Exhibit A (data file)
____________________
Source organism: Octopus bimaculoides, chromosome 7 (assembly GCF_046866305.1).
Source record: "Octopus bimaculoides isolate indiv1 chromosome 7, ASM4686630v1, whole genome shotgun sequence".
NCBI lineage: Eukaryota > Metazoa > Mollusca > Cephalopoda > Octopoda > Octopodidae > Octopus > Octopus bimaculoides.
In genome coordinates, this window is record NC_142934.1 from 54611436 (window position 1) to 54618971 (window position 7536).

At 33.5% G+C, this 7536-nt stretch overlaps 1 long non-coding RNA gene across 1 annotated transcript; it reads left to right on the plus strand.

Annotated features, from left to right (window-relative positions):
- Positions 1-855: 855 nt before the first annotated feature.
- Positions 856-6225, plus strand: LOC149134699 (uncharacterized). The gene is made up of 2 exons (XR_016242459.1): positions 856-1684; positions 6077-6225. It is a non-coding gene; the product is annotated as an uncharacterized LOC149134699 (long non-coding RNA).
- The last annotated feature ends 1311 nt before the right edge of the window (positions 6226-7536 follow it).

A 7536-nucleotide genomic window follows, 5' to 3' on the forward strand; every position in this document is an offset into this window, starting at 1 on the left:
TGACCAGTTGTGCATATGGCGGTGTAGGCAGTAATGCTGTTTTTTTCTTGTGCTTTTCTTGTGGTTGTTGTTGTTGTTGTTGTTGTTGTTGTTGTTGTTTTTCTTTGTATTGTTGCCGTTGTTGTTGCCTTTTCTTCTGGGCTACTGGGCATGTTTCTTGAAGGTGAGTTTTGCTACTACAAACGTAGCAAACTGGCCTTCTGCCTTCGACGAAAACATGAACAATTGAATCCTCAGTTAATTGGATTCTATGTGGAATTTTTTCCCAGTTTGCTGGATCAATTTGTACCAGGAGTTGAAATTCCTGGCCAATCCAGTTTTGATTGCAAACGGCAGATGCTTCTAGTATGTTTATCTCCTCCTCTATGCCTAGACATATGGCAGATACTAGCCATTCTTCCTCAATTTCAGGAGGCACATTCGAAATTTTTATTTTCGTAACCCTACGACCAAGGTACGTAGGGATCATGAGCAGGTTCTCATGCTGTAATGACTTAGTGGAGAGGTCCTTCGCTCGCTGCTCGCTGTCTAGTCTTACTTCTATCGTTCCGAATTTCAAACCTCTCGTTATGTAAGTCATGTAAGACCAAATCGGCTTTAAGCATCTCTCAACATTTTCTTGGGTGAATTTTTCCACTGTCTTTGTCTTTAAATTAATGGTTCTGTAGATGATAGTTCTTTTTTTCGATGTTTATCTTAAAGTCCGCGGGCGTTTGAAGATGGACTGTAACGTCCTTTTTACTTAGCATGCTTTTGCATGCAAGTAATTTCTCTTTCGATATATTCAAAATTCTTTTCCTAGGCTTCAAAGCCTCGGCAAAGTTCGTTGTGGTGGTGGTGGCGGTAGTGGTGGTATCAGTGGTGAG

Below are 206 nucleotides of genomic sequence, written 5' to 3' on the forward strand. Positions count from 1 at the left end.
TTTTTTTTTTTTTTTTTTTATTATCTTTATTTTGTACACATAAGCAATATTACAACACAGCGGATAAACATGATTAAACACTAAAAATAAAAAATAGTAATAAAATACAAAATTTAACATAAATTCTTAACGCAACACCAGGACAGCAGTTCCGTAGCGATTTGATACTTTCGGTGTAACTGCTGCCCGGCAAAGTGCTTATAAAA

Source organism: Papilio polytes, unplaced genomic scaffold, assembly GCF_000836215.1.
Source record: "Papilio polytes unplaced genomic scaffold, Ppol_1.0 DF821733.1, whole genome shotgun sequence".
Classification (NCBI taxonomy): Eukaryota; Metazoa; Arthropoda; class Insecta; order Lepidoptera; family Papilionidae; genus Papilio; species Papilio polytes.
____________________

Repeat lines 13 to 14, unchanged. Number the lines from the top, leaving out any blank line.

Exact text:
TTTTTTTTTTTTTTTTTTTATTATCTTTATTTTGTACACATAAGCAATATTACAACACAGCGGATAAACATGATTAAACACTAAAAATAAAAAATAGTAATAAAATACAAAATTTAACATAAATTCTTAACGCAACACCAGGACAGCAGTTCCGTAGCGATTTGATACTTTCGGTGTAACTGCTGCCCGGCAAAGTGCTTATAAAA

Source organism: Papilio polytes, unplaced genomic scaffold, assembly GCF_000836215.1.